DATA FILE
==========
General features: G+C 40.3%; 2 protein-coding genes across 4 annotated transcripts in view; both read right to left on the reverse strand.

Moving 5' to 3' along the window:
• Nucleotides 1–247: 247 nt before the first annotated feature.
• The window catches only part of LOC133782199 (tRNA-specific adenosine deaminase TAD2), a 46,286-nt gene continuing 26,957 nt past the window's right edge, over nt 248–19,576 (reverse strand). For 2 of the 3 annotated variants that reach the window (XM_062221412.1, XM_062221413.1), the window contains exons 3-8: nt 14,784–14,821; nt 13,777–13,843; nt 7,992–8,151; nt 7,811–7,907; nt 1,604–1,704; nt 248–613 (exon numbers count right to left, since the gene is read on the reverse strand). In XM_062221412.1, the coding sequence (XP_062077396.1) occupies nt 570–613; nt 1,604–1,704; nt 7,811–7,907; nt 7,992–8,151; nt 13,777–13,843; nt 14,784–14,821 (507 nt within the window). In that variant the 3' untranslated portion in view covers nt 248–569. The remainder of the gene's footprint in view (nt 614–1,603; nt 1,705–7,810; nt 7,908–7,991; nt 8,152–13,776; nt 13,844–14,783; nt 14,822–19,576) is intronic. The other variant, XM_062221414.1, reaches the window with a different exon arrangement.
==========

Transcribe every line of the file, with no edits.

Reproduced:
General features: G+C 40.3%; 2 protein-coding genes across 4 annotated transcripts in view; both read right to left on the reverse strand.

Moving 5' to 3' along the window:
• Nucleotides 1–247: 247 nt before the first annotated feature.
• The window catches only part of LOC133782199 (tRNA-specific adenosine deaminase TAD2), a 46,286-nt gene continuing 26,957 nt past the window's right edge, over nt 248–19,576 (reverse strand). For 2 of the 3 annotated variants that reach the window (XM_062221412.1, XM_062221413.1), the window contains exons 3-8: nt 14,784–14,821; nt 13,777–13,843; nt 7,992–8,151; nt 7,811–7,907; nt 1,604–1,704; nt 248–613 (exon numbers count right to left, since the gene is read on the reverse strand). In XM_062221412.1, the coding sequence (XP_062077396.1) occupies nt 570–613; nt 1,604–1,704; nt 7,811–7,907; nt 7,992–8,151; nt 13,777–13,843; nt 14,784–14,821 (507 nt within the window). In that variant the 3' untranslated portion in view covers nt 248–569. The remainder of the gene's footprint in view (nt 614–1,603; nt 1,705–7,810; nt 7,908–7,991; nt 8,152–13,776; nt 13,844–14,783; nt 14,822–19,576) is intronic. The other variant, XM_062221414.1, reaches the window with a different exon arrangement.